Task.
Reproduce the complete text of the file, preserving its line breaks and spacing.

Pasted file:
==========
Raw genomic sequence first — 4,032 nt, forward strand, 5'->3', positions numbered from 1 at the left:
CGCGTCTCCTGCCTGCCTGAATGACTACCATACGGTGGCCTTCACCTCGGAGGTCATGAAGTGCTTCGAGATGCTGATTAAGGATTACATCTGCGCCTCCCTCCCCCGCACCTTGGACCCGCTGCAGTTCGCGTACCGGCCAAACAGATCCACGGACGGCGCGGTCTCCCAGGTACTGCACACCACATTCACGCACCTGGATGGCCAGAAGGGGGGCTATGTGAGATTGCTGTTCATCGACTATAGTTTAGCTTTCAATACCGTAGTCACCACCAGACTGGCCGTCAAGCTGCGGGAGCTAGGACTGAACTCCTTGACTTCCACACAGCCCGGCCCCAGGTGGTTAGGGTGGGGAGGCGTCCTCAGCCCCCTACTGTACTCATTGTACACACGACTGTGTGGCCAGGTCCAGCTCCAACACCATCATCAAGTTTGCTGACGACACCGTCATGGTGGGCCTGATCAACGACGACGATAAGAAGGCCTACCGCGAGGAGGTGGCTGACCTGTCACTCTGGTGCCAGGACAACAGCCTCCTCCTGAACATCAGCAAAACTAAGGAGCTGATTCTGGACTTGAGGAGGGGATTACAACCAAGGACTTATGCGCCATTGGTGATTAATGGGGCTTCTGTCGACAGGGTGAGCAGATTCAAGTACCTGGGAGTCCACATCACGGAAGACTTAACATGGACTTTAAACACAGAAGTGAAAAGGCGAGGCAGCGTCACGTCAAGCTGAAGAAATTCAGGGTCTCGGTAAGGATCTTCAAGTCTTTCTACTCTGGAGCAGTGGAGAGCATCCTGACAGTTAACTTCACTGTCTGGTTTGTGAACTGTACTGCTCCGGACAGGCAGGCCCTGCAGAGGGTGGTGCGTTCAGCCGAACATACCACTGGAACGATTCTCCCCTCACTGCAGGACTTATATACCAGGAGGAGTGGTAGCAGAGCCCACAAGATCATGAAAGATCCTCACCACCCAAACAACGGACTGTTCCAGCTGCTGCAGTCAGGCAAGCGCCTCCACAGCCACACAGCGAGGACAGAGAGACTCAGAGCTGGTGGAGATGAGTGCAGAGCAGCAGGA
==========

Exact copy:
Raw genomic sequence first — 4,032 nt, forward strand, 5'->3', positions numbered from 1 at the left:
CGCGTCTCCTGCCTGCCTGAATGACTACCATACGGTGGCCTTCACCTCGGAGGTCATGAAGTGCTTCGAGATGCTGATTAAGGATTACATCTGCGCCTCCCTCCCCCGCACCTTGGACCCGCTGCAGTTCGCGTACCGGCCAAACAGATCCACGGACGGCGCGGTCTCCCAGGTACTGCACACCACATTCACGCACCTGGATGGCCAGAAGGGGGGCTATGTGAGATTGCTGTTCATCGACTATAGTTTAGCTTTCAATACCGTAGTCACCACCAGACTGGCCGTCAAGCTGCGGGAGCTAGGACTGAACTCCTTGACTTCCACACAGCCCGGCCCCAGGTGGTTAGGGTGGGGAGGCGTCCTCAGCCCCCTACTGTACTCATTGTACACACGACTGTGTGGCCAGGTCCAGCTCCAACACCATCATCAAGTTTGCTGACGACACCGTCATGGTGGGCCTGATCAACGACGACGATAAGAAGGCCTACCGCGAGGAGGTGGCTGACCTGTCACTCTGGTGCCAGGACAACAGCCTCCTCCTGAACATCAGCAAAACTAAGGAGCTGATTCTGGACTTGAGGAGGGGATTACAACCAAGGACTTATGCGCCATTGGTGATTAATGGGGCTTCTGTCGACAGGGTGAGCAGATTCAAGTACCTGGGAGTCCACATCACGGAAGACTTAACATGGACTTTAAACACAGAAGTGAAAAGGCGAGGCAGCGTCACGTCAAGCTGAAGAAATTCAGGGTCTCGGTAAGGATCTTCAAGTCTTTCTACTCTGGAGCAGTGGAGAGCATCCTGACAGTTAACTTCACTGTCTGGTTTGTGAACTGTACTGCTCCGGACAGGCAGGCCCTGCAGAGGGTGGTGCGTTCAGCCGAACATACCACTGGAACGATTCTCCCCTCACTGCAGGACTTATATACCAGGAGGAGTGGTAGCAGAGCCCACAAGATCATGAAAGATCCTCACCACCCAAACAACGGACTGTTCCAGCTGCTGCAGTCAGGCAAGCGCCTCCACAGCCACACAGCGAGGACAGAGAGACTCAGAGCTGGTGGAGATGAGTGCAGAGCAGCAGGA